Business Plans for Writers

I love this time of year, not only because of the eggnog and cookies and holiday lights (although I do love all that), but I love all of the year-end optimism. The resolutions, the looking back, the looking forward, the plans, the expectations. I love how this time of year forces you to take stock of the things you accomplished over the last twelve months, and to make plans for the upcoming year to see what you can do better, or where you’re headed next.


It just feels like there’s so much potential moving into a new year.


So this is, of course, the perfect time to be updating your business plan.


Don’t have a business plan? Well then, this is the perfect time to create one! And no, you don’t need to be a professional writer yet—a plan can be useful for anyone with writing aspirations. A business plan is like a roadmap that will give you an at-a-glance picture of your goals and priorities. It helps you focus and challenge yourself, and it will let you know when you’re falling behind.


Your Business Plan Can Consists of:


– Writing Goals

Do you want to finish the first draft of your novel? Revise and edit it? Query agents? Submit it to your editor? Start outlining a new project? Branch out into short stories or nonfiction articles?


– Promotion Goals

How about starting a mailing list this year? Build a new web site? Amp up your Twitter, Facebook, or blog presence? Or do you want to do a certain amount of speaking engagements this year, or guest post on a certain number of blogs?


– Professional Development Goals

Is this the year you go to a writer’s conference? Treat yourself to a writing retreat? Take a writing class? Read one craft guide per month?


– Reading Goals

How many books do you hope to read this year? Do you want to branch out of your genre comfort zone? Read a poem every day? Start reading nonfiction that has nothing to do with novel research?


Be sure to aim high. Challenge yourself! But don’t overwhelm yourself with so many goals that you give up before you begin. It’s tricky trying to find the right balance, and I’ll be honest—I have never in my life had a year in which I accomplished everything I set out to accomplish. However, I usually come close, and this way I know that I’m always pushing myself beyond my comfort zone.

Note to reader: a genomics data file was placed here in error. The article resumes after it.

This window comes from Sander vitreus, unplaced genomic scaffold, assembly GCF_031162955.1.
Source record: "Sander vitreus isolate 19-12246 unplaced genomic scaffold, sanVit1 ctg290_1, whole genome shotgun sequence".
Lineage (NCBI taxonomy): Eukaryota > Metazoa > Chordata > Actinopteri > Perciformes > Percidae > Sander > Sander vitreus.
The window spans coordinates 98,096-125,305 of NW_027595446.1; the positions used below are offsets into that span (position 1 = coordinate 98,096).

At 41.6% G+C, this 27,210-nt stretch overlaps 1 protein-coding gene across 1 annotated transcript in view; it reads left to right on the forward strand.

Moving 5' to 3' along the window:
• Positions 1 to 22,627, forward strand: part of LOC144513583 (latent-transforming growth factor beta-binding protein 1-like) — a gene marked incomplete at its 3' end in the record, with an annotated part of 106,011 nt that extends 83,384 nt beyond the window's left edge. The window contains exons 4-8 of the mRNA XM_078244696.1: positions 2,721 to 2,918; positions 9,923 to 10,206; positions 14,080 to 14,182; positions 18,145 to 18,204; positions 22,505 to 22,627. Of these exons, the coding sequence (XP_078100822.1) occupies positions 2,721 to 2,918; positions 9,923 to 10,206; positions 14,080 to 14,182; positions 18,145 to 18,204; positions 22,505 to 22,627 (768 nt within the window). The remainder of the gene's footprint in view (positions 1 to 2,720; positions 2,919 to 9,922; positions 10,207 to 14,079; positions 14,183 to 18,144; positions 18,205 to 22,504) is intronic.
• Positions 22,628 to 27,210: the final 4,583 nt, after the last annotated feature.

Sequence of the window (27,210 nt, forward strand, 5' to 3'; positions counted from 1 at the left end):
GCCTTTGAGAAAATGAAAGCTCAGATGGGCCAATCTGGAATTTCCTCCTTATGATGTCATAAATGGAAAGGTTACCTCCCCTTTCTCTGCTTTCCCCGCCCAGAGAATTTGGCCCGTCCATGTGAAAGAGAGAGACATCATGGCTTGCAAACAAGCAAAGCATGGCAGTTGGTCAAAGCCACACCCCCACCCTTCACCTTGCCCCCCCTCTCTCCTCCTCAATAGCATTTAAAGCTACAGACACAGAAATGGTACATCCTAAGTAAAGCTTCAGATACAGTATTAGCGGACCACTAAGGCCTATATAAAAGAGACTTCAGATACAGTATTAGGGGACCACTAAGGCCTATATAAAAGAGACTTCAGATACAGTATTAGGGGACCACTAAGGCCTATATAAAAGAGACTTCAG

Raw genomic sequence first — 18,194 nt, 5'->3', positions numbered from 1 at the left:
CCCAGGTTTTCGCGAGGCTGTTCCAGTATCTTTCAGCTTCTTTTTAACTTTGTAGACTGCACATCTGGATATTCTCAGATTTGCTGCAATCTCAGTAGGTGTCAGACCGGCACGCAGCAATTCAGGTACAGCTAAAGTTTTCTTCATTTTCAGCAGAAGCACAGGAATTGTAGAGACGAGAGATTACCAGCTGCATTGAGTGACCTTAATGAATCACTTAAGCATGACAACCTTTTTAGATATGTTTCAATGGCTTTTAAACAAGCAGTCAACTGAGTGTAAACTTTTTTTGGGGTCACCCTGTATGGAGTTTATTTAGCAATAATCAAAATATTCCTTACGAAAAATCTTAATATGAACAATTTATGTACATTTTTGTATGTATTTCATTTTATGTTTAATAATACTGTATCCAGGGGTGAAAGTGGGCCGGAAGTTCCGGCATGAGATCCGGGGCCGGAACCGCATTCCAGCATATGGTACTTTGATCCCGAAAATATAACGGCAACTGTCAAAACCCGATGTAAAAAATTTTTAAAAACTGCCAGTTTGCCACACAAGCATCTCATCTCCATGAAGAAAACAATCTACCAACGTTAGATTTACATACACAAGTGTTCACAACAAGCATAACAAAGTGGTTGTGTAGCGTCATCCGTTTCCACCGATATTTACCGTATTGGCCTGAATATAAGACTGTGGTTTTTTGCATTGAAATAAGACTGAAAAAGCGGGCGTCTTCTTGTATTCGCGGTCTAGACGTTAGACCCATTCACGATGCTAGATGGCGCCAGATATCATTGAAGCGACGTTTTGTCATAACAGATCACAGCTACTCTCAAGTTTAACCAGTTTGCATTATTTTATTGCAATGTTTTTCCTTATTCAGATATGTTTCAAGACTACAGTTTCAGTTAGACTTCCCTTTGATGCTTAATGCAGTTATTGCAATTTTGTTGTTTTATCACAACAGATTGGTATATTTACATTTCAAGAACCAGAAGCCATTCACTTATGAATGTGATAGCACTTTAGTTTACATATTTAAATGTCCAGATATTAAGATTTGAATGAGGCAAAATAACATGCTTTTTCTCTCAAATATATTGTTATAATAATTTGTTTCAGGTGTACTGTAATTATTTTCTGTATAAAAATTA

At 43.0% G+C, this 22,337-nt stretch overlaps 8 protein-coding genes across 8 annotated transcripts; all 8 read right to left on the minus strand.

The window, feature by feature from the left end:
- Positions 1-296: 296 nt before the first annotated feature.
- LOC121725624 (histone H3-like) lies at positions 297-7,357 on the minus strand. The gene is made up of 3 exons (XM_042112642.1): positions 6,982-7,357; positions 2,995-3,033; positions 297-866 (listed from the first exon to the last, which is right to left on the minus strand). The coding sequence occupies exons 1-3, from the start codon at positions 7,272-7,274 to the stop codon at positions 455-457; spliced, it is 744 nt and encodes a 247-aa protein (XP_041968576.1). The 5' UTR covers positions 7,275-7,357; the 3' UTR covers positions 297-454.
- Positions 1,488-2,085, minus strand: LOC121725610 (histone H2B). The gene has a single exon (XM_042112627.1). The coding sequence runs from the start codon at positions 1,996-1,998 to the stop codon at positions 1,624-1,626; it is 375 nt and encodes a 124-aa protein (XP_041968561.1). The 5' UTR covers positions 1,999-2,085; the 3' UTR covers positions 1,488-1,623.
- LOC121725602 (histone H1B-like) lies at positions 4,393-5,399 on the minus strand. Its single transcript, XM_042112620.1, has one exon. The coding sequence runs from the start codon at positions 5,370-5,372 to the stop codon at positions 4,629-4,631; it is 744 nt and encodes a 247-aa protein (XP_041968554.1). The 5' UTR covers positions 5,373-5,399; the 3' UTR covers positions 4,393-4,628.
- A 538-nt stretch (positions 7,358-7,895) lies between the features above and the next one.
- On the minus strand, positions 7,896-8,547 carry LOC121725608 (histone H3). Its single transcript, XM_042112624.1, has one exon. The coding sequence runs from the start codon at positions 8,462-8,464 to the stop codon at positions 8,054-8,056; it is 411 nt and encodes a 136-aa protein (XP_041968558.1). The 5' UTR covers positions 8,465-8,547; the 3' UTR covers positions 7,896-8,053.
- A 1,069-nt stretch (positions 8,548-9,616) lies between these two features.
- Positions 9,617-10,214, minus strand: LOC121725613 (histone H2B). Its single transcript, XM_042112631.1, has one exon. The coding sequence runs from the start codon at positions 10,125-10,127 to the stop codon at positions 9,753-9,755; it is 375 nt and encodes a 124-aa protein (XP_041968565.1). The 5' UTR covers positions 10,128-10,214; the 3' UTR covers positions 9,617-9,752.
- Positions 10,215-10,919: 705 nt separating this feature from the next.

My Personal 2012/2013 Business Plans


My 2012 Business Plan looked something like this:


– Launch and promote CINDER to my publisher’s and my expectations (success) *

– Final revisions/edits for SCARLET and early promotion (success)

– Turn CRESS in to my editor (success)

– Brainstorm, outline, and draft something brand new (success)

– Launch my web site, new blog, and newsletter (success)

– Have a consistent presence (daily or weekly postings) on Twitter and Facebook (semi-success)

– Review and begin revisions on WINTER


*I realize this is vague, but at the time I had no idea what promotion was going to entail, so I decided to just do my best.


The last goal—begin revisions on WINTER—is the only item that I was unable to get to this year. (Although… there are two weeks left still…) All in all, I’m happy with the things that I accomplished in 2012 and feel like I’m in a good position to keep my writing career chugging right along in 2013.


So here’s what my 2013 Business Plan looks like:


– Launch and promote SCARLET

– Final revisions/edits for CRESS and early promotion

– Turn WINTER in to my editor

– Turn the Secret Nano Project in to my editor

– Brainstorm and outline whatever will come next

– More regular updates to the Marissa Meyer Facebook fan page (esp. while traveling)



Breaking It Down


Once you’ve figured out your goals for the upcoming year, don’t forget this all-important next step: break it down! The first thing I do after updating my business plan is go through my 12-month writing calendar and begin penciling in deadlines and monthly goals.


Begin by giving yourself deadlines for each item on the plan. Many of these will change. They always do for me, at least. But at least I can look ahead and see if I’m biting off more than I can chew or not challenging myself enough. I make sure to note any true¸ publisher-enforced deadlines and indicate that my goal is to be finished with that project well ahead of time so I avoid any stressful crunch periods.


If you have ongoing goals (say, read one craft guide a month), then indicate that throughout the calendar, or even write down the title of the specific book you want to read that month.


The first few months of my 2013 will look something like this:



CRESS revisions and editing – return to editor

Synopsis of Secret Nano Project to editor

Plan Scarlet launch party

Write blog posts for Scarlet blog tour

Misc. promotion stuff for Scarlet launch



SCARLET launch and tour!

Read through WINTER draft and begin making plan for revisions



CRESS final

WINTER revisions – 1/3 through draft



CRESS copyedits?

WINTER revisions – 2/3 through draft



CRESS proofreading?

WINTER revisions – draft 2 complete

Review Secret Nano Project and make plan for revisions




That way, I’ll always know when I start to fall behind and how dire it is.


Well… this blog post turned out to be a lot longer than I expected. I do LOVE talking about business plans and goal-setting! <3


Now it’s your turn. Have you made a business plan for your writing career? What’s on your 2013 agenda?